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Tax System in Ancient Sri Lanka

Historical records, inscriptions and ancient literature provide us with abundant information regarding an organized tax system spanning from the time before Christ up to the introduction of​ the modern tax system in the country. Inscriptional reco​rds from the 3rd century BC provide information regarding the taxes paid for the consumption of water for agricultural purposes and the taxes were collected on behalf of the state by the officials These taxes were mainly in kind and called “Dakapathi” and “Bojakapathi”.

Apart from the mechanism of collection of taxes, the titles of collecting officials, the purpose of collection and for what purposes the collected taxes had been utilized are also mentioned in such inscriptional records. “Kaniya”, “Kannika” and “Athana” of such places where taxes were collected and as international trade flourished from the very ancient times, in Sri Lanka (Even from the time of the arrival of Aryan settlers from India), there were officials collecting taxes at the point of import and export. Thus, during the Anuradhapura period we came across officials “Mahapatuladda” who was responsible for collecting import and export duties at Mahattita (Mannar) where pearl fishing was a main source of foreign exchange. Godawaya the harbour at Hambantota was another point where taxes were collected at the point of import and export.

From the 2nd century BC land tax had been in existence according to inscriptional records. Allocating the collected taxes for specific purposes has been recorded in the ancient inscription. Thus, Carts carrying grain supplies to the city had to pay taxes in kind at the point of entering the city and these collections were directed to the “Mahapola Alms Hall” a dwelling house for the Buddhist clergy. The last kingdom of Sri Lanka ruled from the hill country where the kings had reigned till the entire country came under the rule of the foreign invaders. Robert Knox, landed in the country after a shipwreck in 1660 was captured by the Sinhalese king and was held captive for twenty years till he escaped from the captivity. He fled to England and recording his experience in captivity (Historical Relation of Ceylon), He explains how the taxes were collected three times a year and how the collected taxes were directed to the king’s treasury. According to knox’s record there had been different rates of taxes and taxes paid in kind. Such items included gems, wine, oil, Corn, Honey, wax, cloth, iron tobacco and even elephant teeth.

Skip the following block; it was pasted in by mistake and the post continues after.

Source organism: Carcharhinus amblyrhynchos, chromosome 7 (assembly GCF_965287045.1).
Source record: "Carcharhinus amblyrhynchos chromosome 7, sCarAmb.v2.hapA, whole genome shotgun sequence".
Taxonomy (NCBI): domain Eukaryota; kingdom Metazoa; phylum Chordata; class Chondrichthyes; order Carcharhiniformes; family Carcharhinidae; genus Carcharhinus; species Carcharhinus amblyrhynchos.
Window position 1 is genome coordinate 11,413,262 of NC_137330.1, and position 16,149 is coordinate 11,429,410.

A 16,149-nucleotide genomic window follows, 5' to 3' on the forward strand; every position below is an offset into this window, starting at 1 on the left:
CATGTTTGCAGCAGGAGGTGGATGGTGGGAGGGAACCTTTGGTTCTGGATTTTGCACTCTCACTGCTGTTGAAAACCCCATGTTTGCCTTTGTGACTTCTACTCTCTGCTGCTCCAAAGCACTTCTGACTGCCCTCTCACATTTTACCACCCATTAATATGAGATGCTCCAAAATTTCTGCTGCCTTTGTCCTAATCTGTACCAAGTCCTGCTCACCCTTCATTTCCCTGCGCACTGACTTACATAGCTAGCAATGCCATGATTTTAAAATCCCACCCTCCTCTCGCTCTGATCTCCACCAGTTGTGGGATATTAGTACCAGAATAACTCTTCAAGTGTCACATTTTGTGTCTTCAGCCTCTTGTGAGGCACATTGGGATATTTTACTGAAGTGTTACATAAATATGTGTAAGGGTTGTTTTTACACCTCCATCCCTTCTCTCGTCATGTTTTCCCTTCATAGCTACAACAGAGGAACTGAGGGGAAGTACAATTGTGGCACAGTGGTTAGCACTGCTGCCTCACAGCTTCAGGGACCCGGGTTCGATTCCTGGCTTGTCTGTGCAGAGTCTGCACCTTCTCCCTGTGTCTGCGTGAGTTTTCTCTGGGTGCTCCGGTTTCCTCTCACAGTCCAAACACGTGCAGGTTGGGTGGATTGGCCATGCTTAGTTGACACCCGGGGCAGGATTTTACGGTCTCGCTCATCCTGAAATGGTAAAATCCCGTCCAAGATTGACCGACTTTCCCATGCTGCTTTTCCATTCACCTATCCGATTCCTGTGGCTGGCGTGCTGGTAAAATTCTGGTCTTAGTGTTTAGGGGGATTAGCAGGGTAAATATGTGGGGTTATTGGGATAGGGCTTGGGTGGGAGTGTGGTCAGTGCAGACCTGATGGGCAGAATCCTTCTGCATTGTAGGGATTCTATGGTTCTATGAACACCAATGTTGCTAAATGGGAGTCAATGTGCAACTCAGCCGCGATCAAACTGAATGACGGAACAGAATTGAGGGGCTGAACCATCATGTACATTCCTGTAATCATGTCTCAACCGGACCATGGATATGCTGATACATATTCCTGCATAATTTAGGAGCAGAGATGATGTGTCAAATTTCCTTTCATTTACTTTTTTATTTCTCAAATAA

“Maral”​ was a tax (Marala Badda) to be paid at the death of a person and for the purpose of  collection of this tax, there was a separate official appointed. At the time of the British colonial rule there had been instances where taxes with adverse effect on people were removed for the welfare of the people. In 1882 paddy tax which was in existence was abolished in the Eastern province of Sri Lanka.

The abolition of paddy tax was a step to promote the cultivation of paddy in the province (Government Agents Report - 1882). In 1893 taxes were levied on wheat flour, rice, sugar, tobacco and cotton (Government Agent’s Report 1893, Eastern Province).

There is sufficient evidence to show that tax in some form or other was levied from the dynasty of King Saddatissa in Anuradhapura kingdom to dynasty of King Narendrasinghe in Kandyan Kingdom. During these periods there was a direct relationship between taxation and the service provided by the King to his people. As the king provided the protection to his people he was entitled to a portion of production from the land in return. Also there was an obligation to service as a condition of holding land. ​​​​​​​

Last updated: 23-05-2015
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